Tuesday, January 29, 2013

Backyard Chickens

Sorry for the late post, we just got some very exciting news! Stay tuned for later in the week to hear all about it.

Chickens. Those wonderful creatures that lay golden eggs, a breakfast staple. Gorgeous, quick protein, easy lunch eggs. Scrambled eggs, eggs over easy, eggs in Oopsie rolls, eggs...and bacon!  

Bacon.

Ok, back on track. Chickens are wonderful, easy to care for critters that can be kept in your backyard. Many cities are allowing urban chickens and they don't require acres to be happy and healthy. Backyard eggs are so much tastier than store-bought from caged hens, not to mention higher in nutrients, like Vitamin E, Omega-3, and beta carotene. And, since you know what your birds ate and how they were raised, you can be sure that you are getting the healthiest eggs possible.

But chickens are great not just for eggs. In fact, eggs are just the icing on the cake. What chickens are really good at is waste disposal. Nearly all the kitchen scraps (yep, meat scraps too) can go to the chickens. They will gobble them up and convert the scraps into  wonderful fertilizer for the garden. Toss that fertilizer on your compost pile, let it age and you've got your garden food for the year.

But why wait? They are also great at making compost. As the chickens scratch and turn over their bedding (I use straw), poop on it, flip it again, eat any lurking seeds, poop some more, and scratch some more it breaks down into fluffy, brown, rich, compost. Check out what North West Edible Life got out of her chicken run! Perfect FREE compost!

Got a bug, snail, or slug problem? Not with chickens around. They are also useful in the garden for eating weeds (and occasionally the plants you don't want them to touch-you have to watch them a little here), help teach responsibility to kids, and are just fun to watch. 

So, why am I telling y'all this? Cause its time to start thinking about chicks! If you are new to raising chickens be sure to read up so you are prepared. Backyard Poultry magazine is a great place to find information, while Backyard Chickens is a great forum to ask questions and chat with other chicken enthusiasts.  Urban Chickens is another great resouce (I especially like their 101 sections).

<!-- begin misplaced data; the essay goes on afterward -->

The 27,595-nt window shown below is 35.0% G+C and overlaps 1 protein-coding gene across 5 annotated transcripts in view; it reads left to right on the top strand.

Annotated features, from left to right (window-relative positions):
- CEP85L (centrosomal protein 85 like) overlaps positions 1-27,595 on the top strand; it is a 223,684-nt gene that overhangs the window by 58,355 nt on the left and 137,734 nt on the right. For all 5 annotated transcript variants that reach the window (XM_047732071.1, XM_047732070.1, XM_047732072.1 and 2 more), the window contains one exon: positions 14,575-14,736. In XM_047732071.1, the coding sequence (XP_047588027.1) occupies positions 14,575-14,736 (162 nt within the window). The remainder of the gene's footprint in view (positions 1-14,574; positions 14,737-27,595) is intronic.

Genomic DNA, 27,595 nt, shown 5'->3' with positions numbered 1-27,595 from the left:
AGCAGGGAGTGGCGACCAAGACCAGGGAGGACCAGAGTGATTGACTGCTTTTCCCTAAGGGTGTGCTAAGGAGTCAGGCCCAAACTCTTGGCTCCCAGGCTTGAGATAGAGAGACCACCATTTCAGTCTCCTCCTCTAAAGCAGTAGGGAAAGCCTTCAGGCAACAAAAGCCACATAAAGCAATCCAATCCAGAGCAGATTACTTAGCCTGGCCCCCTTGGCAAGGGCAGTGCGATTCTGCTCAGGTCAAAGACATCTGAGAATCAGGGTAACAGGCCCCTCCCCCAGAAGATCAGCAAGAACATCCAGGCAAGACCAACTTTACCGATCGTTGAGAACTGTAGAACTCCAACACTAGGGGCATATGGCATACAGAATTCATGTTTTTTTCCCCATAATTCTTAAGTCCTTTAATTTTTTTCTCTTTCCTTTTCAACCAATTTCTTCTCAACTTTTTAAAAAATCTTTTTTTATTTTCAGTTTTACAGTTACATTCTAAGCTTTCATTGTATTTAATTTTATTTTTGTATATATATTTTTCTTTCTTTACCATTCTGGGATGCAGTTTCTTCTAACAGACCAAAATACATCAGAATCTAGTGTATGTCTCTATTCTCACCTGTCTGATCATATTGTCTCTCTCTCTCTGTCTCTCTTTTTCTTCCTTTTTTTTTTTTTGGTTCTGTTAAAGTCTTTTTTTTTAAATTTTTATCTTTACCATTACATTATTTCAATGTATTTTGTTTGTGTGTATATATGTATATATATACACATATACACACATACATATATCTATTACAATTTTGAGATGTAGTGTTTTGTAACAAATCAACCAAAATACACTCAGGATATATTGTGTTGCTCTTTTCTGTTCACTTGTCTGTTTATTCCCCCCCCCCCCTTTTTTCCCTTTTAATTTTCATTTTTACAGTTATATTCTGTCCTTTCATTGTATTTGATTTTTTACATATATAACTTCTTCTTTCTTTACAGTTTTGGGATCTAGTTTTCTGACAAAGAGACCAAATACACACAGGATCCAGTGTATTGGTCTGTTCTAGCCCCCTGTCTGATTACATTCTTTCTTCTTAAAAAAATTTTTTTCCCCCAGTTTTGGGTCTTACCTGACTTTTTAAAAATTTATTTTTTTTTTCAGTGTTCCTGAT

About now most feed stores and hatcheries are starting to take orders. Its a good idea to get yours in early if you are wanting a specific breed (they can sell out). Not sure what breed you want? Check out this link for a few ideas on breeds, or take this quiz (in the left-hand column) to find out what breed might best fit your lifestyle.

Get all your gear (coop, feeders, etc) in place BEFORE you get your birds. (I recommend the chicken nipple watering system.) Trust me, even if you get chicks and they have to stay in the house where its warm for another month or two its best to have everything prepared ahead of time. Once you get your fluffy fuzzballs you'll be so busy with them you'll forget that they get bigger and will have to go outside...to their half-completed coop...soon. They always grow faster than you think. BE PREPARED.

I personally have Australorps and White Brahmas. I chose the Australorps for their awesome laying power (nearly an egg a day, even in winter), and the Brahmas because they are pretty, quiet, and laid back. The Brahmas don't lay as well (about an egg every other day) but they make up for it by being total pets (they let Munchkin cuddle them and don't mind her unable-to-hold-still toddlerness). Both breeds also do well in the cold and are fairly quiet (for chickens).

(CC) Big Dubya
We got our coop off of Craigslist, as well as our birds. Since I wanted older birds that could go straight to the coop we waited till later in the year, then bought them from a 4-H kid. If you don't want to mess with chicks this is the best way to do it. You help out a younger farmer and don't have to mess with chick poo in the bathtub.

Determine how many adult chickens you can have/want (many urban areas only allow three per household, double check your city's regulations), what type of design you would like, and your budget. A search for coop designs online will bring up several pages worth of blueprints for the DIY people. For those who want a ready-made check out your local feed store, Craigslist, or do a search online. There are many carpenters and builders who offer unique designs, or will build to suit your needs.

Chickens are a lot of fun. They take a little work (and expense-mostly for the coop) to get started but they more than make up for it in healthy, delicious eggs and rich compost. And nothing can bring on a big belly laugh than watching a hen chase a grasshopper all over the yard!

Our coop is not the fanciest but it does what it needs to.

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